Many women needing to get out of a bad marriage or otherwise in an oppressive captive domestic situation either suffer in silence, or rarely, make a desperate run for it and possibly get shot for their trouble. But men aren’t the only ones who take the law into their own hands when ego is bruised over a wife or daughter. Sometimes — if only sometimes — when women cross the threshold of pain, they either kill themselves or their tormentor. And some took ‘action’ long before so-called ‘honour killings’ began to be flaunted by politicians or their lackeys. The prospects of prison never bothered them. — At least not with this role model who could be a source of inspiration for others.
By Najma Sadeque
In the once, or still, notorious Sukkur Jail, there’s a woman prisoner who’s been very happily serving her life sentence — unless of course she has in the meantime passed on and is even happier in the after-life.
She achieved her happiness the day she killed her husband.
There are no stereotypes for real-life Pakistani murderesses so this one was a pleasant surprise. She was a quiet, thoughtful middle-aged woman who all the other women prisoners looked up to. Even the woman superintendent spoke of her with affection and suggested I try to talk to her. Bibi, as I will call her, was by nature a woman of few words, nor did she ever have visitors because she had been ostracised by her own family after the murder.
The other women prisoners, after receiving the superintendent’s green signal, crowded around me with curious enthusiasm and did as much interviewing of their own. Mostly young, most locked up for crimes they never committed, including some who were paying the price of being victims of trafficking, I looked at Bibi from the corner of my eye while she sat aloof watching me and sizing me up.
She would only talk to me if she felt like, the superintendent warned me, and suggested that I strike up a conversation without asking personal questions at first. I did better than that; I kept my distance. Finally when I’d almost given up hope, Bibi got up and approached me. It was interesting how the other women melted away without being asked, as if to say: she deserves her turn now with the visitor.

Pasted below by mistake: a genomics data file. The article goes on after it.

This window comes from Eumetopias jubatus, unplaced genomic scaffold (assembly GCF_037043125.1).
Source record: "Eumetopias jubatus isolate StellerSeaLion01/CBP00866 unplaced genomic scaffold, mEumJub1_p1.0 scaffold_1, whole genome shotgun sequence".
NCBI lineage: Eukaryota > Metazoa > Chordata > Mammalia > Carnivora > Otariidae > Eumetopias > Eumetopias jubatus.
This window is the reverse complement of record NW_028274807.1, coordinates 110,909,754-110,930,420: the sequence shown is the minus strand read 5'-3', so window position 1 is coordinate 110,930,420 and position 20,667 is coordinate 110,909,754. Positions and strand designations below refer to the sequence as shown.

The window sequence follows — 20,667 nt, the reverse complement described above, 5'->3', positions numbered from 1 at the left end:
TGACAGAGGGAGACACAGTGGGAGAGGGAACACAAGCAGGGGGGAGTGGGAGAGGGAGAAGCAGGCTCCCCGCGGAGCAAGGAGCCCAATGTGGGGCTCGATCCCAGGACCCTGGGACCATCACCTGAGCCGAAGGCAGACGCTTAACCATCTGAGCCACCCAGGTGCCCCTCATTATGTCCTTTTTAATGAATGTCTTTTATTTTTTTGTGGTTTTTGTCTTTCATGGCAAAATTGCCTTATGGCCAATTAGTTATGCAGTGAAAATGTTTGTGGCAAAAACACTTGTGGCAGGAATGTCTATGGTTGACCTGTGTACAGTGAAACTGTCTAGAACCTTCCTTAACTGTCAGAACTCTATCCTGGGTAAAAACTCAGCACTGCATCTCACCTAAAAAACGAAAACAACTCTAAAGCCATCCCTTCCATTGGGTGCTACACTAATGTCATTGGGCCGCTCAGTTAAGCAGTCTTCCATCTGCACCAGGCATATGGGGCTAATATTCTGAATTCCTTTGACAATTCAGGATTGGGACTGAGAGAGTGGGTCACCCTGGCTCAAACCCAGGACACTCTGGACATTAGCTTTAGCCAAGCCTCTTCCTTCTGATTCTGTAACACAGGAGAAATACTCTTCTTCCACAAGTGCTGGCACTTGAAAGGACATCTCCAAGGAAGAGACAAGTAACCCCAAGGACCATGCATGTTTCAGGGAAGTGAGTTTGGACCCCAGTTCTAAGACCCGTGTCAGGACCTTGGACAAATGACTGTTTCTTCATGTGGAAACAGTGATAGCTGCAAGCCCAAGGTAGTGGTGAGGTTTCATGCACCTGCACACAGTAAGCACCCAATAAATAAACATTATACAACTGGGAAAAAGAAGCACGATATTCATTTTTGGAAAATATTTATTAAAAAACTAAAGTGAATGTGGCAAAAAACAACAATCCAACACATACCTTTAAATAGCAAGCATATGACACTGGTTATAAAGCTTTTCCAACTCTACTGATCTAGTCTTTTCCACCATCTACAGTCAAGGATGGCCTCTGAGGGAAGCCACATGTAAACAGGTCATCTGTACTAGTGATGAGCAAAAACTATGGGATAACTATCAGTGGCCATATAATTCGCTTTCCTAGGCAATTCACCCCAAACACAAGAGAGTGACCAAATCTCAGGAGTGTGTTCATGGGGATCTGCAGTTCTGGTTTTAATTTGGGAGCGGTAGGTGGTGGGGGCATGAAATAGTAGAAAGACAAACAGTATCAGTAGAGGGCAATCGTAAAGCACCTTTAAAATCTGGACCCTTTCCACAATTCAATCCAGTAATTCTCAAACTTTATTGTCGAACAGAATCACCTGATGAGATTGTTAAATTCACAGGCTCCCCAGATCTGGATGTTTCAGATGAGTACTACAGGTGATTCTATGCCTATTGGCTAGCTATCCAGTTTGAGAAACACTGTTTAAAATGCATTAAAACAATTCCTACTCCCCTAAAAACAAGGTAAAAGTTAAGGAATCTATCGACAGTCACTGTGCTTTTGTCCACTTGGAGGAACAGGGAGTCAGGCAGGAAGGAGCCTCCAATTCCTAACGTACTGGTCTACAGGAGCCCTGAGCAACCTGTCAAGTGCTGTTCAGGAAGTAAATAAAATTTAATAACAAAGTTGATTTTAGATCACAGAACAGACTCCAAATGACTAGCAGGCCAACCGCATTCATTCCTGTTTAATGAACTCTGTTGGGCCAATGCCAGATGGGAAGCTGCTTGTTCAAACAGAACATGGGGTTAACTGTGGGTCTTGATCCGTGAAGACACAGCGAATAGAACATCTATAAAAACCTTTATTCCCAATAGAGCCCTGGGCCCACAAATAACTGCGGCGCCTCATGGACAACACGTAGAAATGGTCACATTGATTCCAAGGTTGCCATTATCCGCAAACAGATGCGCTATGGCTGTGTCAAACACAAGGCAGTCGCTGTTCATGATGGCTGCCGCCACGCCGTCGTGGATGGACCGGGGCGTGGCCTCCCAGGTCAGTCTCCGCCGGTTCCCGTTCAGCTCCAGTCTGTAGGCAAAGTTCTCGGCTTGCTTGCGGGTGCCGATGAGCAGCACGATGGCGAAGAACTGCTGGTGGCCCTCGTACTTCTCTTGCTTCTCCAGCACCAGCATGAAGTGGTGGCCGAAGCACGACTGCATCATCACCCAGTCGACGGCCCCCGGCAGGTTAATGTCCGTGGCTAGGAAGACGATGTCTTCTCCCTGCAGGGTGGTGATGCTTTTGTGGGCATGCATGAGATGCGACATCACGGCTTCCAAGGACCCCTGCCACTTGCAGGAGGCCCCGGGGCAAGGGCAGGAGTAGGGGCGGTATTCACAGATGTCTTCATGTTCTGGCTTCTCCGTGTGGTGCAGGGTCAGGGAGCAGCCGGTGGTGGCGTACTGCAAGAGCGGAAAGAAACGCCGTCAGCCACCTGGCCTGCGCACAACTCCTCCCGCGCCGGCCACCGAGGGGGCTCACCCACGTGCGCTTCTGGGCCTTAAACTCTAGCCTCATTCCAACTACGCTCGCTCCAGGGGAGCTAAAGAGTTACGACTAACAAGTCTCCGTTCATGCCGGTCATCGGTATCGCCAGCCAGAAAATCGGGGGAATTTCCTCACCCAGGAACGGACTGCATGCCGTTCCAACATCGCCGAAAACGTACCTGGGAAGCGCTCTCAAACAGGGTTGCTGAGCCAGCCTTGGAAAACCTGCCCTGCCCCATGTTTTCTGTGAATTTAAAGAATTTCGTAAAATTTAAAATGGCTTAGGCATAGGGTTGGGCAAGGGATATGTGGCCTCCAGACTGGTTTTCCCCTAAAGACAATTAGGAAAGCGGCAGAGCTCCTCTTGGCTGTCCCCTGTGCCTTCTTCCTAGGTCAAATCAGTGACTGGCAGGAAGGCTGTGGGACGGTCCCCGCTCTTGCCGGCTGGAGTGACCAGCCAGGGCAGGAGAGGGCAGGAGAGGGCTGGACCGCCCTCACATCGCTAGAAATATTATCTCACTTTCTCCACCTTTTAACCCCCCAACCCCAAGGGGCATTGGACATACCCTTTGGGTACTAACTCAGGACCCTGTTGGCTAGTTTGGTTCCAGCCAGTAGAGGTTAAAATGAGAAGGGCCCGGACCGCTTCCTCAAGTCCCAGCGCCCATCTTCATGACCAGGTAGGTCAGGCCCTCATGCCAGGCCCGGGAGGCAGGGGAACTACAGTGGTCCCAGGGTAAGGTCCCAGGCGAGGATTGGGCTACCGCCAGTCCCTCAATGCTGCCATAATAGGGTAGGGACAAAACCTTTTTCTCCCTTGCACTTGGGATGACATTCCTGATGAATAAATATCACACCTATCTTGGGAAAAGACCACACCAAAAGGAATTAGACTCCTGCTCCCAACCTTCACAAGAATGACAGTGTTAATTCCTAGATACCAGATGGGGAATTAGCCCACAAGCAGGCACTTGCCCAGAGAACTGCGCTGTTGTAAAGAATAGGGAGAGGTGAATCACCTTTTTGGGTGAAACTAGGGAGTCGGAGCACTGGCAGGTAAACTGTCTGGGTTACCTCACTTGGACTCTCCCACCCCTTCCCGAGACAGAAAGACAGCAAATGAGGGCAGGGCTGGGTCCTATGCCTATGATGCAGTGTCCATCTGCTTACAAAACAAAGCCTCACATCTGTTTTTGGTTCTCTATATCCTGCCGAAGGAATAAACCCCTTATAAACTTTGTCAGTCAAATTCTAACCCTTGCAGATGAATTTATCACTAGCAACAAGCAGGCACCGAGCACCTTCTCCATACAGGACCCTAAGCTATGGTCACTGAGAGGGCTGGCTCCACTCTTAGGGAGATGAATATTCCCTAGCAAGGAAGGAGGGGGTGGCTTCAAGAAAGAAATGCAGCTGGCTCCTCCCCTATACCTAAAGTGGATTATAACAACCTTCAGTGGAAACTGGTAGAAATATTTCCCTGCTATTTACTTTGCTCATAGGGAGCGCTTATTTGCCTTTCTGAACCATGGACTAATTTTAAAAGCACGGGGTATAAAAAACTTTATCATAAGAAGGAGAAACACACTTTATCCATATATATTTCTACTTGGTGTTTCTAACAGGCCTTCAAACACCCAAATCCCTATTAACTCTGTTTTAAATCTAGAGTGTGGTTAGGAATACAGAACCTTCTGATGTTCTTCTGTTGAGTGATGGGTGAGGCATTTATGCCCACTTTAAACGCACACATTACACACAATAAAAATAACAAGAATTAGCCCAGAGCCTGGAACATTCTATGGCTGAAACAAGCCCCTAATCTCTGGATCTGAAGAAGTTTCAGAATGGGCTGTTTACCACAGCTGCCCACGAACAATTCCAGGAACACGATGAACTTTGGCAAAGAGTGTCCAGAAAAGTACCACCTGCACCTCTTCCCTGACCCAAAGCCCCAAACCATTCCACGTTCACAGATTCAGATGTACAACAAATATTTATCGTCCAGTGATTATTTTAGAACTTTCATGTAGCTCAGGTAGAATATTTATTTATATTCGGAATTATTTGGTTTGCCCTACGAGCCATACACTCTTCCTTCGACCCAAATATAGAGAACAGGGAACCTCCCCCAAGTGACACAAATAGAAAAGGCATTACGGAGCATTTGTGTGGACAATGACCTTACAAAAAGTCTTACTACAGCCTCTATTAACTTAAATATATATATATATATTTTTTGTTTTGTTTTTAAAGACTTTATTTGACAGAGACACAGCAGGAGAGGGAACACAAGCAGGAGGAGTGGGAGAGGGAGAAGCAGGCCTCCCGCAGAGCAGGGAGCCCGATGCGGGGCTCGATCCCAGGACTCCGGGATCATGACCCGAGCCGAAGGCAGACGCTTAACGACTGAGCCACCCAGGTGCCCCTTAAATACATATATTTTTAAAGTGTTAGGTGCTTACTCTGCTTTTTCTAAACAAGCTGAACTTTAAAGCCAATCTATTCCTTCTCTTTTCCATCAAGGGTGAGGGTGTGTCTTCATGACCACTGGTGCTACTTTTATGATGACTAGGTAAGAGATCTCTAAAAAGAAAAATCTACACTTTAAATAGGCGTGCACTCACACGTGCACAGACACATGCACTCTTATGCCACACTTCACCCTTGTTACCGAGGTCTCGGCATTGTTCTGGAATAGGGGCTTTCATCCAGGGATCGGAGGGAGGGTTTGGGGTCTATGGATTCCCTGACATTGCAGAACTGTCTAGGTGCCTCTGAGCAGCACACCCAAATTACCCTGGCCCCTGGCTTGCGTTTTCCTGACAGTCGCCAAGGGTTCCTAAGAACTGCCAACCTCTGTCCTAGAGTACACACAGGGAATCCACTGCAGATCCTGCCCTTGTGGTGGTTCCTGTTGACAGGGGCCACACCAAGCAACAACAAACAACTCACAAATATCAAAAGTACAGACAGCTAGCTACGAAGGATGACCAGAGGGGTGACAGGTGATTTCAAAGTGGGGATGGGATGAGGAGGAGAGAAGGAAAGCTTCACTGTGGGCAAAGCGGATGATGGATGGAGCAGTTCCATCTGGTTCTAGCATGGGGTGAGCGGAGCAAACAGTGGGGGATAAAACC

She could have been almost anyone’s mother – the resigned sort who never expects anything for herself because she’s been conditioned from birth to believe that women were created only to serve. The kind who only finds happiness in that of her own children. She was in fact a mother, but her children, although grown up, were never allowed to visit her because her very-dead husband’s relatives warned them of the same fate he had met with if they came anywhere near the jail.
“How are you? May God keep you and your family well,” she took me by surprise, taking away the words that I should have greeted her with. After that she quizzed me exhaustively at the end of which she knew more about me than I eventually got to know about her. Her interest in fellow humans after having no hope left to rejoin their outside world was moving …. and humbling.
My eyes fell on her hands and feet – the superintendent had asked me to take a look, although she hadn’t said why. They were misshapen, clearly mauled by man’s brutality; not something she was born with. “Do they still hurt?” I couldn’t help asking, only imagining what she must have suffered.
For the first time she smiled “Not any more,” she replied, and she patted my back as if I needed to be consoled. She was not educated but she turned out to be a deeply spiritual person. I was completely floored by her total contentment in prison where life was Spartan at best and there was no one except the superintendent who rose up to her level of thinking.
She said little about herself but spoke at length about acceptance of fate and choices, about material and non-material needs, the joys that came of sharing with the other women prisoners who now constituted her entire world, about how she looked forward to the life hereafter. She never mentioned her children and at that moment it would have been an intrusion to ask.
She suddenly pointed to a tiny single-room structure in the courtyard at the furthest end to the wall. “That’s where Benazir Bhutto was kept in solitary confinement,” she told me. I looked at the sorry-looking building. “It has no windows,” I noticed. “There’s just a small one facing the wall so she couldn’t see other people,” she explained, “Can you imagine what she went through?” Yet Benazir Bhutto never went through anything near what this woman had as I was soon to learn.